Nemours tuesday [25? Dec. 1787]
Inclosed, My dear friend, I send You the Proposed Constitution which I Have Received on My Way. What do You think of the powers of the president? I am affraid that our friends are gone a little too far on the other side. But suppose it is the Case, and General Washington is the president, I know him too well not to think He will find the danger, and lessen the authority Before He Goes over. Adieu, my dear sir.—Pray write me Your opinion on this Constitution; I Confess those presidential powers seem to me too Great. Let me Have a printed Copy of the tobacco letter and the arrêt du Conseil as soon as You Can. What is your opinion about a form of election divided in two electionnering Houses, the Upper one Making a list of ten Clergyman or Nobles, the lower one Making a list of ten Commoners. Then Both House to Unite and out of the Number to choose One clergy man, one Noble, and two Commoners to Represent the district.—Adieu, My dear sir.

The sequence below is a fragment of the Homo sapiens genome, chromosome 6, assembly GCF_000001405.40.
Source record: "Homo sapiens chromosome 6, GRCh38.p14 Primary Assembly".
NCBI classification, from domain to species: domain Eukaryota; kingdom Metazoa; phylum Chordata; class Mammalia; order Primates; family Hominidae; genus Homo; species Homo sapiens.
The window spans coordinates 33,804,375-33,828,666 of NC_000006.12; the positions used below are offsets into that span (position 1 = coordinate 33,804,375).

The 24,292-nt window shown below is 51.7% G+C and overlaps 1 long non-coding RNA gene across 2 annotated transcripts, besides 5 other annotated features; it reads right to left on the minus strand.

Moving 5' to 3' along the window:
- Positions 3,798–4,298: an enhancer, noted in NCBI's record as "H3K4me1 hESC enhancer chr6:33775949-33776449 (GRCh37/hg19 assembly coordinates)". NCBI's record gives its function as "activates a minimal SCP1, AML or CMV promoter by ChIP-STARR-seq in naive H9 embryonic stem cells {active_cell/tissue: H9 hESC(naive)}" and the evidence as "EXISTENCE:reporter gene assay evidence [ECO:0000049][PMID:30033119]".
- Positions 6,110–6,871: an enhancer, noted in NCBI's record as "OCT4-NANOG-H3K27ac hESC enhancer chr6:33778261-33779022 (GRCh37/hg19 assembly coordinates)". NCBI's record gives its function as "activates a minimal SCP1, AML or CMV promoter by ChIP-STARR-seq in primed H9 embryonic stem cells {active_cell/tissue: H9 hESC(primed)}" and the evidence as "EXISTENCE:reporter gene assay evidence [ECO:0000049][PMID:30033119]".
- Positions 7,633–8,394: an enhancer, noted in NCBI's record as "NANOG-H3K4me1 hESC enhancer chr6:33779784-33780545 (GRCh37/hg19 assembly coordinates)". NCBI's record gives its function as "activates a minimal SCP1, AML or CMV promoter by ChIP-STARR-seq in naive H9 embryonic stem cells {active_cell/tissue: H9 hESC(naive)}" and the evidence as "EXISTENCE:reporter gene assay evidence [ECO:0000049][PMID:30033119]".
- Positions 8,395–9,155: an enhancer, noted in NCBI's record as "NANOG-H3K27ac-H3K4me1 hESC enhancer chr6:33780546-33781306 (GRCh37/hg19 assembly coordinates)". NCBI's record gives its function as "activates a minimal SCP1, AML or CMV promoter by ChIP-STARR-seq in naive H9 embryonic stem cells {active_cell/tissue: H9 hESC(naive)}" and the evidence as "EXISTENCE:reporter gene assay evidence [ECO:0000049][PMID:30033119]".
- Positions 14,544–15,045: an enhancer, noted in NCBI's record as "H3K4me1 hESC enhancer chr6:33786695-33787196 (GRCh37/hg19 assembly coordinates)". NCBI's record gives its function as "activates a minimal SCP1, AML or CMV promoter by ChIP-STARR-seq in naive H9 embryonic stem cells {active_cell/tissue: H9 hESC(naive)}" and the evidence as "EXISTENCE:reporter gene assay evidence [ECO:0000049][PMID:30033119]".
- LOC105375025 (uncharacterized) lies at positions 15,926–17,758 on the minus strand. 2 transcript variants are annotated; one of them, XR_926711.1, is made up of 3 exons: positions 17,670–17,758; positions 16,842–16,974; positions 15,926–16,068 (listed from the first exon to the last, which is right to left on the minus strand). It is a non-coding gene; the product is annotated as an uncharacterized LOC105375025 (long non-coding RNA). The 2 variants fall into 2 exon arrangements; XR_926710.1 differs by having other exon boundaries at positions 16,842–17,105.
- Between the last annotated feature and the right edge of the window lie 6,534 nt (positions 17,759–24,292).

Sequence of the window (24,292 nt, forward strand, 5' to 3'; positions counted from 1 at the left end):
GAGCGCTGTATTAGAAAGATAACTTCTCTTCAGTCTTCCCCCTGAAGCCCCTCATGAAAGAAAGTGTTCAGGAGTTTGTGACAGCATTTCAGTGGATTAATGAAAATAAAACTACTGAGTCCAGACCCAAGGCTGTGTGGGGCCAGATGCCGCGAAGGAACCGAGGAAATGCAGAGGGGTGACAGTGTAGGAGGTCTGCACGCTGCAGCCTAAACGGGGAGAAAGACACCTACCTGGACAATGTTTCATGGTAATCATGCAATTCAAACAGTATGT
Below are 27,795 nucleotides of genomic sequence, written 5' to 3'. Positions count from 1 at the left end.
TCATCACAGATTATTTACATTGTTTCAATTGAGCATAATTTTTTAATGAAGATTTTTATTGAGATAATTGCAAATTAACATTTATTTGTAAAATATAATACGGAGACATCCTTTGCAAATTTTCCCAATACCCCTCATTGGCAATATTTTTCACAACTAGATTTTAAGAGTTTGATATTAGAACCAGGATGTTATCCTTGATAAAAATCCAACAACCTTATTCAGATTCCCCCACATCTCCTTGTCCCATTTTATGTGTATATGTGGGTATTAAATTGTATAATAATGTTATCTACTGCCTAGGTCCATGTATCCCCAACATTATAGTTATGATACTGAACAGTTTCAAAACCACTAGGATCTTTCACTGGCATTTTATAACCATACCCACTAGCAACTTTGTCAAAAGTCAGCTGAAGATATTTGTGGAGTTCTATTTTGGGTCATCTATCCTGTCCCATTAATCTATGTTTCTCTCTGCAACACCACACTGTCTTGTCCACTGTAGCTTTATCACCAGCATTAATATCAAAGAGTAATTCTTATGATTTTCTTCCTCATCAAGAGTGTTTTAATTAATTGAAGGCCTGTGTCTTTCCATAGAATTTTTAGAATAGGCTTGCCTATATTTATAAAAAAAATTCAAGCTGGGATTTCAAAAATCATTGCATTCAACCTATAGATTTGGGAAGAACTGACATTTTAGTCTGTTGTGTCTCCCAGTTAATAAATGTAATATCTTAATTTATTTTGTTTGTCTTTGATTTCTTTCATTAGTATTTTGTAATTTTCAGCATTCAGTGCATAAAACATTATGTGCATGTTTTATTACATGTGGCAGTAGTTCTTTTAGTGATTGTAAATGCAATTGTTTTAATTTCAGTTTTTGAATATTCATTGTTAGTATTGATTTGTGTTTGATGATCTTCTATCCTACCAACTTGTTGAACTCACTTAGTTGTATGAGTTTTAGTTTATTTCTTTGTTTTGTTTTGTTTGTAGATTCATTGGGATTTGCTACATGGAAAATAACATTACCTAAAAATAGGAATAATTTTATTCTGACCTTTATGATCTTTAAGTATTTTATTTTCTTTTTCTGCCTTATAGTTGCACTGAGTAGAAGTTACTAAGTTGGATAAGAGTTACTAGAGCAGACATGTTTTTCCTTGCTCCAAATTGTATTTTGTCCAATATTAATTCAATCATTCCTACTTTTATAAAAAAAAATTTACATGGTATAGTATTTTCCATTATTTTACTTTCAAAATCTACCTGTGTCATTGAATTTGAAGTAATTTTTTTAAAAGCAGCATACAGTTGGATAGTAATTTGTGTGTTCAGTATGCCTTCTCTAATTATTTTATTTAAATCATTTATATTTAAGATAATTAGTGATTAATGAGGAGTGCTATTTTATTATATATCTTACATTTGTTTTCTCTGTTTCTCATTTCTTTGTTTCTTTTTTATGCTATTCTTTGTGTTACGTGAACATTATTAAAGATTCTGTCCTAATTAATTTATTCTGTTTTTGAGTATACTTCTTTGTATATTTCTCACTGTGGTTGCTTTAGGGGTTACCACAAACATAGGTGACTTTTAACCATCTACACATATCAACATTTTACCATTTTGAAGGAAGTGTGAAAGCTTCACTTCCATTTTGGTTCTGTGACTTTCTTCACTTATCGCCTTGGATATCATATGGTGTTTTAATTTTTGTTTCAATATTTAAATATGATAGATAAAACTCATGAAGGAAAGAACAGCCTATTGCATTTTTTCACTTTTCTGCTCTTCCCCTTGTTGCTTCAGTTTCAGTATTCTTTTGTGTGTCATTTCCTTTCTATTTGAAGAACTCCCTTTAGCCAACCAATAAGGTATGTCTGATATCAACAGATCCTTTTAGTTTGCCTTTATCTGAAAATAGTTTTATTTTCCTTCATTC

RC (DLC); without name of addressee, signature, or date, except the day of the week; in Lafayette’s hand and endorsed by TJ: “Fayette. M. de”; date assigned from internal evidence and the following facts. Washington sent TJ a copy of the proposed Constitution of the United States in his letter of 18 Sep. 1787, q.v., which arrived, with the other letters sent from America by John Paul Jones and James Jarvis, on 19 Dec. 1787. Washington probably used the same conveyance to send a copy to Lafayette; the first Tuesday after 19 Dec. was 25 Dec. in 1787. The two items which Lafayette requested in this letter—the arrêt of 29 Dec. 1787 (printed as an enclosure to Lambert to TJ, 29 Dec.), for which Lafayette had helped prepare the way and which he knew was in the process of being drawn up, and the printed copy of Calonne’s letter to TJ of 22 Oct. 1786 (Vol. 10: 474–8)-were enclosed in Lafayette’s letter to George Washington on 1 Jan. 1788, the following Tuesday (The Letters of Lafayette to Washington, ed. Gottschalk, N.Y., 1944, p. 334–6; Gottschalk, Lafayette, 1783–89 description begins Louis Gottschalk, Lafayette between the American Revolution and the French Revolution (1783–1789), Chicago, 1950 description ends , p. 334–5).